February 18th

Pilgr Grace

On 18th February 1537, Sir Francis Bigod entered Beverley with 3-400 men on the renewed Pilgrimage of Grace.

On 18th February 1620, The King’s Players performed 5 plays at Londesborough House over a 4-day period at Shrovetide, for the Earl and Countess of Cumberland. The Cliffords regularly had entertainment at the house, hosting 13 different companies of players, and many musicians. Shakespeare had been the company’s leading playwright (he died in 1613).

On 18th February 1657, Sir Henry Slingsby, a Royalist prisoner in the Hull blockhouse, attempted to bribe Captain John Overton and incite the soldiers to go over to the King. Ralph Waterhouse, commander of the South Blockhouse, was also approached by Slingsby, who said that King Charles had offered him a commission, and said 600 men were at Paull ready to march into Hull. Slingsby was executed in 1658.

On 18th February 1786,  Elizabeth Dearing, aged 20, died in Fitling, cause unknown. She was the 3rdgeneration of the Dearing family to be recorded in the Humbleton parish register as Papist. Later generations who died there are not so described.

On 18th February 1945, Thomas Sheppard died aged 68 in Hull. He was a self-taught geologist, archaeologist and prolific author. He devoted 40 years of his life to Hull’s museums, abolished admission charges in 1902 and increased visitors to 2,000 per week. (born 2.10.1876 in South Ferriby) see photo

Thomas Sheppard Monster Footprint

February 6th

On 6th February 1611, Stephen Taylor, steward of the household and receiver-general at Londesborough House, home of the Earl of Cumberland, bought a barrel of white herrings from Hull merchant Mr Foddle. He also bought sea fish landed at Scarborough and Carlisle, but had bought eels from Thomas Williamson of Hull the previous December.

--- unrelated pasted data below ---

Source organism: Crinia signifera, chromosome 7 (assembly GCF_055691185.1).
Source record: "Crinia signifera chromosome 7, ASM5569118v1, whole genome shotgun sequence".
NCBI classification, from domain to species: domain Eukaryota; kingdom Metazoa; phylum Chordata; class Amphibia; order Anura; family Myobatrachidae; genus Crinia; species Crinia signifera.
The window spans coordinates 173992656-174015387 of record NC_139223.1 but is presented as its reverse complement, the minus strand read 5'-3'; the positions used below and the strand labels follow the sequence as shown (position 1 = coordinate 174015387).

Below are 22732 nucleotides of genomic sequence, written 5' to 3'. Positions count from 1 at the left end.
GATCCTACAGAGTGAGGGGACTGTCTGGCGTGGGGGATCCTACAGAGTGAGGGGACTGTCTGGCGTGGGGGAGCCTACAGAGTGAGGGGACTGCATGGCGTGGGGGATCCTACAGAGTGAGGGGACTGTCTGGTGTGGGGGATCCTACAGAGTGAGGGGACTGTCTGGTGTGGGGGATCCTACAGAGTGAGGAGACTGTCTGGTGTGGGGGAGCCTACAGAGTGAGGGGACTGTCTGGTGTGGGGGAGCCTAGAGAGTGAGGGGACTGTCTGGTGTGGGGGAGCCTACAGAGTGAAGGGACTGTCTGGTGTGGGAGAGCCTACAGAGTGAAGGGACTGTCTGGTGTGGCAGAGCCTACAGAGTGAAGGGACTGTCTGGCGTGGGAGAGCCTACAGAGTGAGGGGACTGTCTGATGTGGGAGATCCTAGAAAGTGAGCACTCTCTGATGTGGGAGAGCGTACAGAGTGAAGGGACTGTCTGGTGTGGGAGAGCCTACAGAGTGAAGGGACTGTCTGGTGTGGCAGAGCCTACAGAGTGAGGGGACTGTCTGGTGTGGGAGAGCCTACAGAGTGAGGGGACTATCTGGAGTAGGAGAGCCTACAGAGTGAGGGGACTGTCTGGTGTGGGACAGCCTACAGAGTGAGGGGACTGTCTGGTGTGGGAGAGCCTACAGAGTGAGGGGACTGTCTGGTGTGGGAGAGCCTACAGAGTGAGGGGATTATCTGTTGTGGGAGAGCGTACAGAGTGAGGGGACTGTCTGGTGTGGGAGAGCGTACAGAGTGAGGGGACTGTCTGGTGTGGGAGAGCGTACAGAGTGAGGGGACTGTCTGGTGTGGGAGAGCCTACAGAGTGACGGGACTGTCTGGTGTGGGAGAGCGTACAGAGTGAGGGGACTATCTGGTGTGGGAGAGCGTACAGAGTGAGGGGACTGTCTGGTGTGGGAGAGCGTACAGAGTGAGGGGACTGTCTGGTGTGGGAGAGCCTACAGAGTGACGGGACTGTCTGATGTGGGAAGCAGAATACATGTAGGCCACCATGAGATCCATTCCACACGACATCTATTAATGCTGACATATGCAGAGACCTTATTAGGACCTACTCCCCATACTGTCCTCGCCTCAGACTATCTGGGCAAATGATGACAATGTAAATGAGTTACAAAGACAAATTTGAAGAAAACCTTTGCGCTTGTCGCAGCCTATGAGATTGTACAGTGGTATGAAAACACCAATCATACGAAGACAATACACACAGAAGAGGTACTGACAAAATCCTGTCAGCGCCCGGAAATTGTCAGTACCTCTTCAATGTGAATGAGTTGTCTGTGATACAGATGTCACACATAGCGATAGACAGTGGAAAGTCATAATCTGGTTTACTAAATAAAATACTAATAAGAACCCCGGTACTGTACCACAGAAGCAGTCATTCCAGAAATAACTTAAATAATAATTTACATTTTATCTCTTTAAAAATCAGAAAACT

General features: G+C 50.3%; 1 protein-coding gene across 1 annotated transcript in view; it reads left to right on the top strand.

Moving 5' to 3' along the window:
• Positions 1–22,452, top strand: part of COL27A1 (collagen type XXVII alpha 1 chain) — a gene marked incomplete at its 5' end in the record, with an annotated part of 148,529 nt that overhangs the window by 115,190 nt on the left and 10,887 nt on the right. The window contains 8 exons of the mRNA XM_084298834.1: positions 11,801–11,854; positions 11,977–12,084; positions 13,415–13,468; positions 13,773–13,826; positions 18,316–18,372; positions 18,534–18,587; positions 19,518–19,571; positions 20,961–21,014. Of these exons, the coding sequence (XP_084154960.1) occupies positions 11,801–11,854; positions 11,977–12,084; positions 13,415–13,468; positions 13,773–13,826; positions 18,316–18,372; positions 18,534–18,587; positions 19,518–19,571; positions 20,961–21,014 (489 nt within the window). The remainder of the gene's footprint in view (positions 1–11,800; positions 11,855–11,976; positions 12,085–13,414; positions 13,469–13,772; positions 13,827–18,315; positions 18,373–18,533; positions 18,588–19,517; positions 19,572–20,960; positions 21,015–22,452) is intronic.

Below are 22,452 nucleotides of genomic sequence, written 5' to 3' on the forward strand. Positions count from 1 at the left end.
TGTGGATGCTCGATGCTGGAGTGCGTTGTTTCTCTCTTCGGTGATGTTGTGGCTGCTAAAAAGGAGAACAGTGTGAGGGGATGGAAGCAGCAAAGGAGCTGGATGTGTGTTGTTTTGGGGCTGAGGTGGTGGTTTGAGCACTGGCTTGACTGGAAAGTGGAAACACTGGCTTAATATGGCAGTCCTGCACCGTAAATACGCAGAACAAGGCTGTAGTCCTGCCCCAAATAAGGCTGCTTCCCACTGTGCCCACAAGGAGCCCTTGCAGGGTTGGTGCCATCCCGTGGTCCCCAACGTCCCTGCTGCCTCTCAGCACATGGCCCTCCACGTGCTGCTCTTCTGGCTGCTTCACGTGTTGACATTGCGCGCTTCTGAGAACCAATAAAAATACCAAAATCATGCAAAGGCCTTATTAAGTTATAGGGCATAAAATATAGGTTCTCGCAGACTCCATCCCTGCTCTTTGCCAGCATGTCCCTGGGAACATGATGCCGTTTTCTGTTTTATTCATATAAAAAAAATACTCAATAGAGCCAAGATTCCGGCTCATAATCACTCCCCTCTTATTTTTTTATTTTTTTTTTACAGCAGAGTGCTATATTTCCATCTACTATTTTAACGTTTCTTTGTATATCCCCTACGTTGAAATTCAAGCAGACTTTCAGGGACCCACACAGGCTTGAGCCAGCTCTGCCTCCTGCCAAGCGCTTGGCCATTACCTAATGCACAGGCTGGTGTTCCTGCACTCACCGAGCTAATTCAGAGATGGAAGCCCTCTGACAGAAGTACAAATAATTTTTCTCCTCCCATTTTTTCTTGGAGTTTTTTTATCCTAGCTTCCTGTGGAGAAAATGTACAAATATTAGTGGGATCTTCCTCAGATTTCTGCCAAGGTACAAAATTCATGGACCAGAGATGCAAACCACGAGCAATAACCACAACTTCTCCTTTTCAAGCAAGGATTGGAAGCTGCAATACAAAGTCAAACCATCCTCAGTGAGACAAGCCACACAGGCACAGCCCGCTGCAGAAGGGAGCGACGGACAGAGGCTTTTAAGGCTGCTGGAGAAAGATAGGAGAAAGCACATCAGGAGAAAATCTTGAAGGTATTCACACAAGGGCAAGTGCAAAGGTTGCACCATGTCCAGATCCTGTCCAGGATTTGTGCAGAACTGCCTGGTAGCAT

On 6th February 1889, John William Dishman, aged 10,  Died in the care of Port of Hull Society’s Sailor’s Orphan Home – photo: memorial in Hull Western General Cemetery

On 6th February 1901, William Bernard Traynor, a sergeant in the 2ndBattalion, West Yorkshire Regiment, went to the aid of a wounded man under heavy fire at Bothwell Camp, South Africa, and was severely injured; he was awarded the Victoria Cross ‘for valour’. Traynor was born in Moxon Street, Hull. (31.12.1870)

Orphan deaths, Sailor's Orphan Home
Western General Cemetery

 

January 16th

On 16th January 1518, John Frost of Twing on the Wold (presumably modern Thwing) claimed sanctuary at the church of St John, Beverley, for debt.

On 16th January 1537, John Hallam and about 20 men entered Hull on market day, planning to seize the town and re-start the Pilgrimage of Grace. Hallam was betrayed by a man called Fowberry of Newbald, and arrested.

On 16th January 1642, William Cavendish, Earl of Newcastle, was appointed by King Charles I as the Governor of Hull, but the Parliament’s choice of Hotham prevailed with the support of the Mayor and aldermen.

Pilgr Grace

January 13th

On 13th January 1096, King William Rufus found Count Odo, Lord of Holderness, guilty of a plot to kill the King and place his son Stephen (William I’s nephew) on the throne; Odo got off lightly with loss of his lands, and Stephen went on crusade. Holderness was granted to Arnulf, son of Earl Roger of Salisbury.

On 13th January 1621, Stephen Doughton left his job as servant of the Francis Clifford, Earl of Cumberland, and received 2 years’ arrears of wages, a total of £5 6s8d. The family was short of cash, and servants were often not paid until they left the Earl’s employ.

On 13th January 1954, the crew of Flamborough lifeboat Friendly Forester saved the 3 crew of the fishing coble Silver Line.

On 13th January 1968, a liferaft belonging to the St Romanus of Hull was found.

St Andrews Dock memorial
Zebedee’s Yard

 

January 3rd